My general proposition is that economic policy should be conducted so as to prevent one generation getting more than its fair share. That is, it should stop each ‘present’ generation from expropriating income from following generations.
These inter-generational shifts have certainly occurred in the past, but I do not want to give the impression that these processes have necessarily involved conscious decisions or conspiracies. Usually, the motive has been generosity – the desire to transfer income from one group in the present generation to another group who are regarded as more deserving. Often, however, it has also resulted in a transfer from the next generation to the present one. On other occasions, it arises because of a failure to resolve conflicts about how to divide up the existing pie between competing groups; the solution can involve a compromise where the burden is pushed onto future taxpayers.
The best way of preserving inter-generational equity is to run conventional ‘good’ fiscal and monetary policy, but this is not easy, as the past 20 years have shown. In democracies, there are many pressures for spending now and paying later, but there is not much of a constituency representing future generations. Those who are interested in handing on to future generations an economy in good shape should welcome any moves to increase national savings by such measures as improved retirement incomes policies and sounder fiscal policies. They should also make their views known in order to counteract the vociferous demands of the special interest groups. Unfortunately, as I said before, people who believe in these things are often painted as lacking in compassion and being subject to no higher motivation than a belief in managerial efficiency (notice how often they are accused of having a fetish about the deficit). I would submit that, in general, they do have a higher motivation, and that it is to perform the role of trustees for the next generation.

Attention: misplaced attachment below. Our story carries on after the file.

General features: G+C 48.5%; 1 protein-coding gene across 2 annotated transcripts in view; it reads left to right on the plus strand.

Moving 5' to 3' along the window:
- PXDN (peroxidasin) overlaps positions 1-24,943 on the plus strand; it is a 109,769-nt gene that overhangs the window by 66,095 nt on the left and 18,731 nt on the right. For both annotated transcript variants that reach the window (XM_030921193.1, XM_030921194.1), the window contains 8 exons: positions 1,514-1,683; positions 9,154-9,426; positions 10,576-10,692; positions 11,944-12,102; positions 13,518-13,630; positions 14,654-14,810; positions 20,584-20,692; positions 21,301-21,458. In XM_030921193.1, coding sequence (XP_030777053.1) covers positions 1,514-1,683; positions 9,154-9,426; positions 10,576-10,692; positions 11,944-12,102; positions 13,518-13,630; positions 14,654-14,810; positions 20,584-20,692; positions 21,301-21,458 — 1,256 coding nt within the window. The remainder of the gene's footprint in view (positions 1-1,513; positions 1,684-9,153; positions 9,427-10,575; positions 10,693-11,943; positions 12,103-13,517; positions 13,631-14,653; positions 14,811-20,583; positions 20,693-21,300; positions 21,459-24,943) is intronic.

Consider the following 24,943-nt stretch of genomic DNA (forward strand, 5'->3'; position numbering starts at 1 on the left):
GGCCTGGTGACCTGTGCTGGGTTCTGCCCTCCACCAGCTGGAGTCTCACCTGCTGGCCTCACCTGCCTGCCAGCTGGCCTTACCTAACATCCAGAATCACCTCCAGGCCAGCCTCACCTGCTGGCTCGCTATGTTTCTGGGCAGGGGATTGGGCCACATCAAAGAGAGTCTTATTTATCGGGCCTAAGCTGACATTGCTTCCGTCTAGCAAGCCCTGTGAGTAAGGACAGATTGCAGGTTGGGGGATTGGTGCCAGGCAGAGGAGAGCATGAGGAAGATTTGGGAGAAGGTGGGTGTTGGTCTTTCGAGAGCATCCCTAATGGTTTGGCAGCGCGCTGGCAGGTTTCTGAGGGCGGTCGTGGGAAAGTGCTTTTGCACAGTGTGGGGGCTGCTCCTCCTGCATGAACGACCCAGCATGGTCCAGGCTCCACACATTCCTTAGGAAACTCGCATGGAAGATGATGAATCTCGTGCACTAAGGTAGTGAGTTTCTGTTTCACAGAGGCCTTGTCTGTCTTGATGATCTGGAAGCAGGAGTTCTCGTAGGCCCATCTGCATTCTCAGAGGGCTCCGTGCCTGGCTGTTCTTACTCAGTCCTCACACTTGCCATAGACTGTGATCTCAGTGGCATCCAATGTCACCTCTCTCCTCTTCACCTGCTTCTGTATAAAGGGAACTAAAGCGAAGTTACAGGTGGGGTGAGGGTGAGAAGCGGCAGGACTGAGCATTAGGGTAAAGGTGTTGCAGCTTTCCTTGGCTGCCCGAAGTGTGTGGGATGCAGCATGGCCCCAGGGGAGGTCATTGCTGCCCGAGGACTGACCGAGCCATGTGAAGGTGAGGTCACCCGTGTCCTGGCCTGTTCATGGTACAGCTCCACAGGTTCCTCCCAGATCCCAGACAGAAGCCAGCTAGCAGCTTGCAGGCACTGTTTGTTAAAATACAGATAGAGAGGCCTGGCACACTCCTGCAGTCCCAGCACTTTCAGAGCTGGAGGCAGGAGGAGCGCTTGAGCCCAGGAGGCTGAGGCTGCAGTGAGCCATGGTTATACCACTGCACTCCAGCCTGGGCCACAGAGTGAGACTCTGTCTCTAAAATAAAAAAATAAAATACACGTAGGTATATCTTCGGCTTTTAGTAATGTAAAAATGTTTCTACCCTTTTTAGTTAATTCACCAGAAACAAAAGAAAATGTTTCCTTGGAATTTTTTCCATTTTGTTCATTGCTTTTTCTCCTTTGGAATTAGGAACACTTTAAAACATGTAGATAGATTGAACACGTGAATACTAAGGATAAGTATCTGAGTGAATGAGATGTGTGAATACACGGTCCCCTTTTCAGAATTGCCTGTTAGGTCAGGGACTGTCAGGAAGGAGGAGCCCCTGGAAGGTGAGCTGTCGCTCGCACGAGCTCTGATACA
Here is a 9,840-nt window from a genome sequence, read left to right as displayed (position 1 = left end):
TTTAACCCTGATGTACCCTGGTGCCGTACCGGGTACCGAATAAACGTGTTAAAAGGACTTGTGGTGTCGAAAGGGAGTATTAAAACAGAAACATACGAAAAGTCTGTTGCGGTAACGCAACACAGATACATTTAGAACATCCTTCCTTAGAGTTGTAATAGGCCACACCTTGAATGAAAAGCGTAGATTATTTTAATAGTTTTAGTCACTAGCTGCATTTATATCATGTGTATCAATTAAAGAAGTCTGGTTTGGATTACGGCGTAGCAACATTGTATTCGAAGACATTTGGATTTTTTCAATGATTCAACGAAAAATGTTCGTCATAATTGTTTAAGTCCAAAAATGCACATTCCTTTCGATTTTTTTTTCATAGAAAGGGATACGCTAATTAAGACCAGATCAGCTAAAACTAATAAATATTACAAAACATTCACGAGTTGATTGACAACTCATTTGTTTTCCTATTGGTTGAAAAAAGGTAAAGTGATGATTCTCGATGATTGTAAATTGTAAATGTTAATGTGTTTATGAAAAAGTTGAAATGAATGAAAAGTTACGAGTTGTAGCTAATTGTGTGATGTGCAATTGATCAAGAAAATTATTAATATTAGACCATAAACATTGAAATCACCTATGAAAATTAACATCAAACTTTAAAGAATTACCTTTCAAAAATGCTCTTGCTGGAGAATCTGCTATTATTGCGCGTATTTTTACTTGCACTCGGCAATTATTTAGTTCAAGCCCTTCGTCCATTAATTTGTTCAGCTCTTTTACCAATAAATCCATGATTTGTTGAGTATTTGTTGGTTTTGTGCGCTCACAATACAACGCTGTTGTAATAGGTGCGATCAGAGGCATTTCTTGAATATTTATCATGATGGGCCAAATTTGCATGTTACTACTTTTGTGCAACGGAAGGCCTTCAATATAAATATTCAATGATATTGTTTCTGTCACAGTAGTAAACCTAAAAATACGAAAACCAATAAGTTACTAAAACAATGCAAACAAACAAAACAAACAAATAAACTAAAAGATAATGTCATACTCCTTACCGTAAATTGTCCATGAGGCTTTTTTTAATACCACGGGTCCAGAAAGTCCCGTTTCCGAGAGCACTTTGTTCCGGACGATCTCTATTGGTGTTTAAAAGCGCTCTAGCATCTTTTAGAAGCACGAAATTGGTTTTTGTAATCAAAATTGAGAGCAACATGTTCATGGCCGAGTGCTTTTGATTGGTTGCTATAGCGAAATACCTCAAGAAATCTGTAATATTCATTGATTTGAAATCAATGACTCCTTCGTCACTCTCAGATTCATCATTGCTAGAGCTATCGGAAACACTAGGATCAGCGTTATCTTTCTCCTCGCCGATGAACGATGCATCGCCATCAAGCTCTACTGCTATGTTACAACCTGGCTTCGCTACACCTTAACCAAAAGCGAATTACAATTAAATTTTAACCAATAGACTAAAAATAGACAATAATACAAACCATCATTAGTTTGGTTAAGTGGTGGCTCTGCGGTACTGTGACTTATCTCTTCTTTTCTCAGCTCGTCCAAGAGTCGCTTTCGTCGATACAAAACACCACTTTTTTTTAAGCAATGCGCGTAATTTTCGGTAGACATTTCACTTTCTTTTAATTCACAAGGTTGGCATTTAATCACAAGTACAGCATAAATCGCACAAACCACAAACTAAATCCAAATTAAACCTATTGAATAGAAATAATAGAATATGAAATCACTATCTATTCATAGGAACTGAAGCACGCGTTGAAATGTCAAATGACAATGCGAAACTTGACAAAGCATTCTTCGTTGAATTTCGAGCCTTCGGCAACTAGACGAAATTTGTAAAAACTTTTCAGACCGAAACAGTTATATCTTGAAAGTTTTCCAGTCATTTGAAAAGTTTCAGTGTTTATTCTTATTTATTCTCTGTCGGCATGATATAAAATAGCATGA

In principle, these effects can be quantified by the technique known as Generational Accounting. It compares the lifetime net benefits/costs that accrue to succeeding generations from the one born today, onwards. Unfortunately, it does not say anything about those already in the workforce or about to enter it.